There is great wisdom in the Christian practice of fasting—even though its benefits are largely forgotten. Fasting is a spiritual exercise, and as such is primarily an action of the inner life. Authentic fasting draws us nearer to God and opens our hearts to receive his many gifts.

Fasting is also a sharp reminder that there are more important things in life than food. Authentic Christian fasting helps to release us from our attachments to the things of this world. It is often these worldly attachments that prevent us from becoming the-best-version-of-ourselves. Fasting also serves as a reminder that everything in this world is passing and thus encourages us to consider life beyond death.

On Ash Wednesday, you can get your forehead blessed with ashes at Mass or a prayer service. These ashes are a reminder that we need to repent.

Try going without food for several hours and you will quickly realize how truly weak, fragile, and dependent we are. This self-knowledge strips away arrogance and fosters a loving acknowledgment of our utter dependence on God.

Once you realize the spiritual power of fasting, you’ll notice that it can be applied to aspects of life beyond food. You can fast from TV, social media, cursing, gossip, or any other habit that doesn’t feed your soul.

This Lent, make a point to rediscover the power of fasting in your life!

Catholic Fasting Rules

The Church requires all Catholics from ages 14-59 to fast on Ash Wednesday and Good Friday. As long as you are in good health, this means that you should only eat one full meal, plus two smaller meals that do not equal a full meal.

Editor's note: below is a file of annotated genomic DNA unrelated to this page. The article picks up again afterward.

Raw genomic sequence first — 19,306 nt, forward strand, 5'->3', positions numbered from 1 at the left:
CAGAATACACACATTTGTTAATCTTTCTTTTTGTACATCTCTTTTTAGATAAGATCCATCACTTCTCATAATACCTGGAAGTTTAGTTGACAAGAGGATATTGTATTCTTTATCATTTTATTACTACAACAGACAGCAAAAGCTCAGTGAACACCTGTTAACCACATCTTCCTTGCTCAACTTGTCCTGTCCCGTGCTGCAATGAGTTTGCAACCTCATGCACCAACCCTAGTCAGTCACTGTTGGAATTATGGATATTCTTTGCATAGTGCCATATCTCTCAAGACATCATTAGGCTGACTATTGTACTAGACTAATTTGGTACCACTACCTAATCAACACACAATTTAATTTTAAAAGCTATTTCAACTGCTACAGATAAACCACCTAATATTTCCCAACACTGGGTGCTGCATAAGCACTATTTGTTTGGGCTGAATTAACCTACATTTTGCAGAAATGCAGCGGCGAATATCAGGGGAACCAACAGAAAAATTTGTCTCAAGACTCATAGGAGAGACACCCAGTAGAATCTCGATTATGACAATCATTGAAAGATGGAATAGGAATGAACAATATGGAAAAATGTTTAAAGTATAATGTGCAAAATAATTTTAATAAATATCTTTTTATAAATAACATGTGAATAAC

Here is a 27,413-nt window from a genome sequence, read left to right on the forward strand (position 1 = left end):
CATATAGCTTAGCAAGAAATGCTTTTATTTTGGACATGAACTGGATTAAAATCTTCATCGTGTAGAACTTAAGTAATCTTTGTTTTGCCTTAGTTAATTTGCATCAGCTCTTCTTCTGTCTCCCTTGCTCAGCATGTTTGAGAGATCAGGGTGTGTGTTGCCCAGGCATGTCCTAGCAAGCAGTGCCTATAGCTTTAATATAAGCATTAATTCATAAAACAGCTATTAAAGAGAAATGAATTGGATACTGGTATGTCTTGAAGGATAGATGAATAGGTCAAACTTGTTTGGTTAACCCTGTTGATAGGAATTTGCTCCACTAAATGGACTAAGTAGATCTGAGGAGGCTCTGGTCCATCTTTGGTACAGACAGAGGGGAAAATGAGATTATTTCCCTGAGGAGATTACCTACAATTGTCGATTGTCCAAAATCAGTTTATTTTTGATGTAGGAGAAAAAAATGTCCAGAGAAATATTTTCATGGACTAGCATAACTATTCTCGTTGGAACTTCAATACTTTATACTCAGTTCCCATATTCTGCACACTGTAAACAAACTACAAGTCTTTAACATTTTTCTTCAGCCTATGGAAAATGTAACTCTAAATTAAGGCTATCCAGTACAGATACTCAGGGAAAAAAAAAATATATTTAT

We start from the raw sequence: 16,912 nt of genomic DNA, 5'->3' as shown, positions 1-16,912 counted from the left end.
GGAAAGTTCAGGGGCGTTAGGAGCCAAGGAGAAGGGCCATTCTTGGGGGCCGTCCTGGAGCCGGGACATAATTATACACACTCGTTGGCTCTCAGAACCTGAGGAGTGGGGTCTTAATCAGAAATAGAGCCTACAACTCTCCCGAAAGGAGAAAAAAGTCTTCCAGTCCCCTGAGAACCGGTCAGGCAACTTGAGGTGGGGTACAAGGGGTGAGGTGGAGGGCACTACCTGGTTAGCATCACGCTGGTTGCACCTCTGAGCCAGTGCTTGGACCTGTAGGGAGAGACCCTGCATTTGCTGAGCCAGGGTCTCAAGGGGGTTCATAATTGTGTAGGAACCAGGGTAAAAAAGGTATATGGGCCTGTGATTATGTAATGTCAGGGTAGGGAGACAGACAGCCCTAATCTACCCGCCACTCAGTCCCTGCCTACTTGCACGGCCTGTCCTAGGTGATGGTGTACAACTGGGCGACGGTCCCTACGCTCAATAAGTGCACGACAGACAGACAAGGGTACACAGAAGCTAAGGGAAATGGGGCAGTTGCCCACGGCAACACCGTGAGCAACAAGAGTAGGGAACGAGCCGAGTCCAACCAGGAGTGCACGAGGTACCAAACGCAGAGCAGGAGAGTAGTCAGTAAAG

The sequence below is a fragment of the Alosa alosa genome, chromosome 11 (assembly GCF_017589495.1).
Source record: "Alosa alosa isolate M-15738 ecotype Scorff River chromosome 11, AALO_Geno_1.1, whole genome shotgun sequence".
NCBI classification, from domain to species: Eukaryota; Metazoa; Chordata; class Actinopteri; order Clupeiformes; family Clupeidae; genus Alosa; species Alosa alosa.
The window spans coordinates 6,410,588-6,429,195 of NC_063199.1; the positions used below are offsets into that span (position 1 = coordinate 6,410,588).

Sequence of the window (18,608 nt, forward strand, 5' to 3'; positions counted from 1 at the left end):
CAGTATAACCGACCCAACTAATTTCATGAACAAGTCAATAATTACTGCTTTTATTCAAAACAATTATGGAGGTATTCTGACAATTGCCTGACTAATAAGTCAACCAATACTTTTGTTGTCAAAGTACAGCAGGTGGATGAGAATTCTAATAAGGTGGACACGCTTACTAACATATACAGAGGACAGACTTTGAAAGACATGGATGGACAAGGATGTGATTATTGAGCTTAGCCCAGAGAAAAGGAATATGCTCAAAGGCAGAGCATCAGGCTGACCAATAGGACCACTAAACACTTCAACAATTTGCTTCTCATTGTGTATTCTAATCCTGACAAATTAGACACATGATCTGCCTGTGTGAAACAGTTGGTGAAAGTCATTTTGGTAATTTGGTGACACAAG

Another powerful invitation to grow in your spiritual life is abstaining from meat. Catholics age 14 and older do not eat meat on Ash Wednesday and all Fridays during Lent, including Good Friday. Instead of meat many Catholics choose to eat fish—which is why many parishes around the country have fish fries on Fridays during Lent. These are a great opportunity for a parish community to come together to pray and fast.

What About Vegetarians?

Here’s a counter-cultural statement for you: sacrifice and suffering are not always negative! The genius of Catholicism helps us make sense of these things…and teaches us that making sacrifices on purpose can have immense value.

No matter what your circumstances are, Lent is a powerful invitation to create small sacrifices, making yourself 100 percent available to God. One traditional Catholic sacrifice is giving up meat on Fridays during Lent, but if you or someone you know is a vegetarian, Fridays in Lent are an opportunity to make an alternative sacrifice. Some vegetarians might choose to give up sweets, coffee, or seasonings on Friday instead.

Make It Intentional

It is too easy to let another Lenten season slip by without really thinking about the life we want to live. It is too easy to just let life happen to us. We don’t sit down of­ten enough and think about how we are living. We often spend more time planning our annual vacations than we spend planning our lives.

Lent is a wonderful time to slow down and get really intentional. When you fast, abstain from meat, or "give something up,” make sure you are doing it intentionally. Decide that you want this year to be a Lent you never forget!

Learn More About Lent


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